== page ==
“Clients have a long-term view,” said Jeffrey Snyder, vice president and senior consultant at Cammack Retirement Group Inc. “We tell them to take a measured approach. Don't do anything rash.”

When a record keeper merges, is acquired or sold, a DC plan “can expect to receive direct communication prior to the official press release from their day-to-day contact or relationship person,” Mr. Snyder explained. “If there is a consultant/adviser involved, they also receive a heads-up call” to begin planning for the transition and the providing of post-deal services.

“Fees aren't typically discussed or negotiated because the purchaser buys the business intact and under the current terms of the agreement,” he said. “Fees would or could be discussed as part of a formal RFP process.“

Mr. Snyder predicted the record keepers most likely to be sold are those with fewer than 1 million participants. “It's a scale business,” he said, noting the firms face ever-rising compliance and technology costs.

Aon executives cited a low profit margin as a reason for selling the various businesses to Blackstone. “This is a lower revenue growth, lower margin business for us,” said Christa Davies, Aon's chief financial officer. She made her comments during a conference call with analysts on Feb. 10, according to a transcript. After the deal closes, Aon will have “higher revenue growth, higher margins, and a higher return on capital,” she said.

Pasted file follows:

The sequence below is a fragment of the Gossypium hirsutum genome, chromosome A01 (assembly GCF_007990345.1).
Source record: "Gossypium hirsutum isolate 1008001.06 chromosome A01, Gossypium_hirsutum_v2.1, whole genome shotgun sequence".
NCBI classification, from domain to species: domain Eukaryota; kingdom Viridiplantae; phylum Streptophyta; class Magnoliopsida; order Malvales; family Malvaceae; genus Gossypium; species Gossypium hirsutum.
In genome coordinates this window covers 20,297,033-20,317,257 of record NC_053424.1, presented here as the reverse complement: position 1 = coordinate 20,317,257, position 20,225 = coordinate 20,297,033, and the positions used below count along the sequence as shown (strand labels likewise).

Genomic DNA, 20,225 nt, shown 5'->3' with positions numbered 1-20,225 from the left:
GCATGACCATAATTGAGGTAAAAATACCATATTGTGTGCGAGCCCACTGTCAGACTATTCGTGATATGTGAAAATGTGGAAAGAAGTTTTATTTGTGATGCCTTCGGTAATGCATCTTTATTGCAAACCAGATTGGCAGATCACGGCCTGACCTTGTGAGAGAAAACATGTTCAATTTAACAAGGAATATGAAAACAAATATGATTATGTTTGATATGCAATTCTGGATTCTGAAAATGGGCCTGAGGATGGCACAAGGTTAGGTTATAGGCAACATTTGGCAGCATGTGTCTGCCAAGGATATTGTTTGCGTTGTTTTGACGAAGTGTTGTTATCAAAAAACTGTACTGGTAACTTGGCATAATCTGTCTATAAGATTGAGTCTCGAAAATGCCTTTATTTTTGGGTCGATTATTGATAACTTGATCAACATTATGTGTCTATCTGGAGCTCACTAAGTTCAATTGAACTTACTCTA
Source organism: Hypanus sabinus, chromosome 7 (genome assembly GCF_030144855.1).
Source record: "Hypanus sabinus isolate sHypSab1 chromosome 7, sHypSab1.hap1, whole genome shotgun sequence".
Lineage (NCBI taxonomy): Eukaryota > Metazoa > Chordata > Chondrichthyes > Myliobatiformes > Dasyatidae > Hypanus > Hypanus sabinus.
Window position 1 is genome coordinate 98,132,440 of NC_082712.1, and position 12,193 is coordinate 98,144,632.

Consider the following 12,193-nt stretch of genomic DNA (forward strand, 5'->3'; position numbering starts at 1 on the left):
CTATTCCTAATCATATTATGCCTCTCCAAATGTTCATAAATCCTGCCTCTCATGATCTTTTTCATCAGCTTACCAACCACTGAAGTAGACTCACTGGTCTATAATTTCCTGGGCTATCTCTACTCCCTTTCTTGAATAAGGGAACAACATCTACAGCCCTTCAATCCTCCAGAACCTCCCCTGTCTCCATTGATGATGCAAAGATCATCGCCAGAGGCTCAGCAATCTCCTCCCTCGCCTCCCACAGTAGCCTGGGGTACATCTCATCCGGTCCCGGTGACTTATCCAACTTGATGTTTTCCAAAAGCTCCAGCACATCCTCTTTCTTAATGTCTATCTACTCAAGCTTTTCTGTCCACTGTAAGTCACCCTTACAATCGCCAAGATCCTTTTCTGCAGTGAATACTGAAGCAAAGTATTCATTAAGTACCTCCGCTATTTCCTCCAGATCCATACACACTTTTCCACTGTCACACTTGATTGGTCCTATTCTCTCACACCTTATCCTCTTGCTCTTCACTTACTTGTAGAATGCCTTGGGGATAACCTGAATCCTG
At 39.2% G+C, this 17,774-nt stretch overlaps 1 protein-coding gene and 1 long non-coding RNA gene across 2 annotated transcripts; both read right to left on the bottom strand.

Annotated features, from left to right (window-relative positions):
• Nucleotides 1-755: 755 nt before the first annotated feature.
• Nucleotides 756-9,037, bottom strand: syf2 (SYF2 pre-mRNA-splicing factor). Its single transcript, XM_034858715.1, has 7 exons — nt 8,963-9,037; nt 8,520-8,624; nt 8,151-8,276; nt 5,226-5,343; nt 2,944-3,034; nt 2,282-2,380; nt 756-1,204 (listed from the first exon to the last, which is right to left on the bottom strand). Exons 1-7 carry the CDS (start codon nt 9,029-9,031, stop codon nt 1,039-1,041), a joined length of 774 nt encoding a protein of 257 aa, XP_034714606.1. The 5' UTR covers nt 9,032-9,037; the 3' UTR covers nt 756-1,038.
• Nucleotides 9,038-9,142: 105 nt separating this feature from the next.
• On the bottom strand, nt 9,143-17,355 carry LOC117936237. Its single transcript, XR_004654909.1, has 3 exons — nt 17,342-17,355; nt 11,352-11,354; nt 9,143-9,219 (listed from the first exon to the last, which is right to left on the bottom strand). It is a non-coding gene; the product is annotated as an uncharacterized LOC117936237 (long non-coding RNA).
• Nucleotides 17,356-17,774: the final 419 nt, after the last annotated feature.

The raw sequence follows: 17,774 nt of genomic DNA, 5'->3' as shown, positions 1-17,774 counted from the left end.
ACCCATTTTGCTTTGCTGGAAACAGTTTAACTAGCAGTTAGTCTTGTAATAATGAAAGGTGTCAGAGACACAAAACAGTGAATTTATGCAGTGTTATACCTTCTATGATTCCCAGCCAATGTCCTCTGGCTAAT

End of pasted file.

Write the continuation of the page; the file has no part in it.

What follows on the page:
Blackstone will pay $4.3 billion, plus up to another $500 million depending on performance. The deal is expected to close during the second quarter.

When Aon announced its purchase of Hewitt Associates, it touted the creation of ”a global leader in human capital solutions, benefiting clients, associates and stockholders in several ways,” said a July 12, 2010, news release. That deal closed in October 2010.

The Aon Hewitt record-keeping unit is among the largest, according to a Pensions & Investments survey based on data as of Sept. 30, 2015. It was fifth when ranked by assets under management with $377.15 billion and fourth by total participants, with 5.74 million participants among its 450 clients.

Aon changed its mind in less than seven years — about the same amount of time it took for Xerox Corp., Norwalk, Conn., to revise its strategy by spinning off DC record keeping and other businesses into what is now Conduent Inc.

Xerox got into record keeping in early 2010 via its purchase of Affiliated Computer Services Inc., a specialist in business process outsourcing. “A game-changer for Xerox, acquiring ACS helps us expand our business and benefit from stronger revenue and earnings growth,” Ursula Burns, then-CEO of Xerox, said in a Sept. 28, 2009, news release.

However, in January 2016, Xerox said it would split into two companies — document technology and business process outsourcing, which includes DC record keeping. The reason was “to drive shareholder value,” Ms. Burns said in a news release.

Xerox conceded the two companies “serve distinct client needs, have different growth drivers and require customized operating models,” the news release said.

The spinoff took effect Jan. 3, 2017. Conduent ranked ninth by assets in P&I's survey, with of $185.09 billion, and 11th in number of participants, with 2.66 million among its 151 clients.

This article originally appeared in the February 20, 2017 print issue as, "Many acquisitions lose luster over time".